You can tell there is a lot of heart and effort that went into the making of Warcraft, which makes its artistic failure as a would-be fantasy epic all the more depressing. Hackneyed and cliched, it tries to rise to level of the Lord of the Rings films but never quite gets off the ground. That it was co-written and directed by the talented Duncan Jones (Moon, Source Code) only adds to the frustration when sitting through it.
Based on one of the best-selling video game series of the past 20-odd years, it’s a prequel of sorts, consisting of a simplistic story crammed full of boring exposition and mostly uninteresting characters. The plot, to use the term loosely, is a first-contact story detailing the arrival of the brutish orcs on the world of Azeroth via a portal opened with black magic called the Fell by the warlock Gul’Dan (Daniel Wu). The orcs have fled their dying world, oblivious to the fact that the Fell consumed its life force and has slowly corrupted them. One chieftain, Durotan (Tony Kebbell), suspects the truth, and seeks a way out for at least some of his people.
Meanwhile, King Llane Wrynn (Dominic Cooper, Preacher) and soldier Anduin Lothar (Travis Flimmel, Vikings) flit back and forth between their realms and their castle as they fret over what to do; rookie wizard/bargain bin Luke Skywalker analog Khadgar (Ben Schnetzer) investigates the source of power behind the orcs; enigmatic sorcerer Medivh (Ben Foster rocking a slightly Christ-like beard and some snazzy robes) hangs around looking stoned; and half-orc Garona (Paula Patton) proves that Kermit the Frog was right and that it really isn’t easy being green.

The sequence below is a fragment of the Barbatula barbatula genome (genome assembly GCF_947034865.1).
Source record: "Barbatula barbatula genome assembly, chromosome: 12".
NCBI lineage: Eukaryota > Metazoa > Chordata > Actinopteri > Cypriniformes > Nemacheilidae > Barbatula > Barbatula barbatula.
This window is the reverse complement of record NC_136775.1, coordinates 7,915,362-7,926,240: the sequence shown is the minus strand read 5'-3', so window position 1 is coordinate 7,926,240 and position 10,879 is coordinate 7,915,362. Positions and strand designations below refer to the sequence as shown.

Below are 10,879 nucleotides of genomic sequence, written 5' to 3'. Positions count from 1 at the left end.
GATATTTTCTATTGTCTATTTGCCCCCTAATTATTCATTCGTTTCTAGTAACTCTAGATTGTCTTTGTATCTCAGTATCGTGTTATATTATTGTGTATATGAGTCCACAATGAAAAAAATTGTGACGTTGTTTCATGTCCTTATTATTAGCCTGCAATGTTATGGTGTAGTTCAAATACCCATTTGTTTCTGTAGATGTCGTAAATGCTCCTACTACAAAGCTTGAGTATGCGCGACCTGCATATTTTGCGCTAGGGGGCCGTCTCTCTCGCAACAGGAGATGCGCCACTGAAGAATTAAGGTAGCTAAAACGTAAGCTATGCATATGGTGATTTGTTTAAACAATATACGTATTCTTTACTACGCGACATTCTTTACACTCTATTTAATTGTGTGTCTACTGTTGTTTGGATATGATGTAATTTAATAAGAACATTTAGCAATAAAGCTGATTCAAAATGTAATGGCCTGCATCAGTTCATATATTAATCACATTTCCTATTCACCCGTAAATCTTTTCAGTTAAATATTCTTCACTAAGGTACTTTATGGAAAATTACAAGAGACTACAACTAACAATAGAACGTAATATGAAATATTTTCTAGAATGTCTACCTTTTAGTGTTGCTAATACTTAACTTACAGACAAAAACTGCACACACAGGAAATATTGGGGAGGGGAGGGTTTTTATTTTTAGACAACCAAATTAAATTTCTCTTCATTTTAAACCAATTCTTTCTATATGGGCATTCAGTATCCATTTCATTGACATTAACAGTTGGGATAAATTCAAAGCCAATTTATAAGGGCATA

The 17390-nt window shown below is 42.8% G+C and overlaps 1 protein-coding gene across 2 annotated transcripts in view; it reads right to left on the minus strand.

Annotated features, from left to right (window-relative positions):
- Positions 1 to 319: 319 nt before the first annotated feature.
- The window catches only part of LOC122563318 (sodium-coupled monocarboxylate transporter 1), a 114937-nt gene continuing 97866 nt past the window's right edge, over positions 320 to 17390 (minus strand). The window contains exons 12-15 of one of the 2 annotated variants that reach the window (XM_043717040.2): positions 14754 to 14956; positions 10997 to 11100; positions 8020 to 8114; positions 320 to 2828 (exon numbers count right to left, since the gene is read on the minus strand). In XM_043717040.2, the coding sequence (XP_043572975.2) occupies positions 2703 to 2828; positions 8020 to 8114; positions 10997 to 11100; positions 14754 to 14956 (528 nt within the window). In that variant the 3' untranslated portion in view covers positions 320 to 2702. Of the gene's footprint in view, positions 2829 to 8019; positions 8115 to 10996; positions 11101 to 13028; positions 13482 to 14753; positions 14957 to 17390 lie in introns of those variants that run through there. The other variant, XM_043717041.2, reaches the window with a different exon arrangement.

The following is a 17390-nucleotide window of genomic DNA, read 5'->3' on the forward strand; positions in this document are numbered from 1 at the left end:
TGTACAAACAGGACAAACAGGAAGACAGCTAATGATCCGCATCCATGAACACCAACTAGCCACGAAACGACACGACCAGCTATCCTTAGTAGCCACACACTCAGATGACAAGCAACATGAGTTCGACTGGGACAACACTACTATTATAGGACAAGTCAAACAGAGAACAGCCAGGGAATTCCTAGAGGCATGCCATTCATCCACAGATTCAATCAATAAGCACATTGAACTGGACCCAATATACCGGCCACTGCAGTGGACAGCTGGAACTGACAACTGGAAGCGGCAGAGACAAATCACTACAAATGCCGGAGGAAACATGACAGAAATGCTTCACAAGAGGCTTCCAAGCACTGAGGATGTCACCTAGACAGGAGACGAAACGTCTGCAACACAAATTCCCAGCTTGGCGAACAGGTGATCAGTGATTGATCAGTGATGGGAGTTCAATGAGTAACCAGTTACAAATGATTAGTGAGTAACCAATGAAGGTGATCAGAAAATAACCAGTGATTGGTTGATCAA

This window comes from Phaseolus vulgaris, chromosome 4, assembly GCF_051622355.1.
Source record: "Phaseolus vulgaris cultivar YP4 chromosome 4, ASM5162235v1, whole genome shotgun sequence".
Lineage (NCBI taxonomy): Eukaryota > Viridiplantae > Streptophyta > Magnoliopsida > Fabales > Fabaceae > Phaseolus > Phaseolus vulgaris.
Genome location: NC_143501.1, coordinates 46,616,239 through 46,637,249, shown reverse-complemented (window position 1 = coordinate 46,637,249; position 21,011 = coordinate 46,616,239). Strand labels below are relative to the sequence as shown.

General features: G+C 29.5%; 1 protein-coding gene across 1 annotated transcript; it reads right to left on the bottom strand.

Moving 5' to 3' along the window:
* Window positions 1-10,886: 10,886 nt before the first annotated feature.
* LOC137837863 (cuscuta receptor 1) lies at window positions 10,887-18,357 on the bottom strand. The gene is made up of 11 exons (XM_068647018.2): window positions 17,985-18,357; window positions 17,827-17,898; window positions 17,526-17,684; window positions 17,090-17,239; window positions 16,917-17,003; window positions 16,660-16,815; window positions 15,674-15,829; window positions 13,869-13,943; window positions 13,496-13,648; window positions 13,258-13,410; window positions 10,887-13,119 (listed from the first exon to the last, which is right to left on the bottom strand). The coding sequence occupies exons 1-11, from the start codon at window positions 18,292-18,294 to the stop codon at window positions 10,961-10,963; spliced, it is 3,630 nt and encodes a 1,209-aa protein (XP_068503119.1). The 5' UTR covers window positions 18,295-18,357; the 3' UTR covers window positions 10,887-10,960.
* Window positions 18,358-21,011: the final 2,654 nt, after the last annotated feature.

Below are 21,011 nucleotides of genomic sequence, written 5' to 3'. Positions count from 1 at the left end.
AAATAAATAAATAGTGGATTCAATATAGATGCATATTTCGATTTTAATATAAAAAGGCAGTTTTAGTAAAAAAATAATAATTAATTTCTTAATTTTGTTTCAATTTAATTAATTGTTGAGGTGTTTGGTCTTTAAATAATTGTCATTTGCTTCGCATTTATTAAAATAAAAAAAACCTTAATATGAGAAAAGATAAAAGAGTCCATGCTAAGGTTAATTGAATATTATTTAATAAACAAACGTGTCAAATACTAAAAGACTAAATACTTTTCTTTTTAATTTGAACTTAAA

Warcraft is a very busy movie that spends a lot of time flitting around but going absolutely nowhere, in a constant rush as if to distract us from the fact that it’s a sprawling story a mile wide but only an inch deep. The only time it perks up is when the orcs are onscreen, specifically when the focus is on Durotan’s story; there’s some genuine drama and compelling storytelling to be had there, but alas it falls into self-seriousness sealed with a clunky and ill-conceived Moses analogy (serious).
The movie also suffers from inconsistent pacing and surprisingly sloppy production. There are some clunky edits (most likely made to avoid an R rating) and the effects are often generic and even shoddy and unconvincing. There are times when one is left wondering if exteriors were actually shot on location or on a soundstage in front of a green screen and just badly lit.
Warcraft‘s biggest sin, however, is one that filmmakers should know to avoid by now: Focus on the movie you are making, not on setting up the sequel you haven’t earned. Have we learned nothing from Amazing Spider-Man 2 or Terminator: Genisys?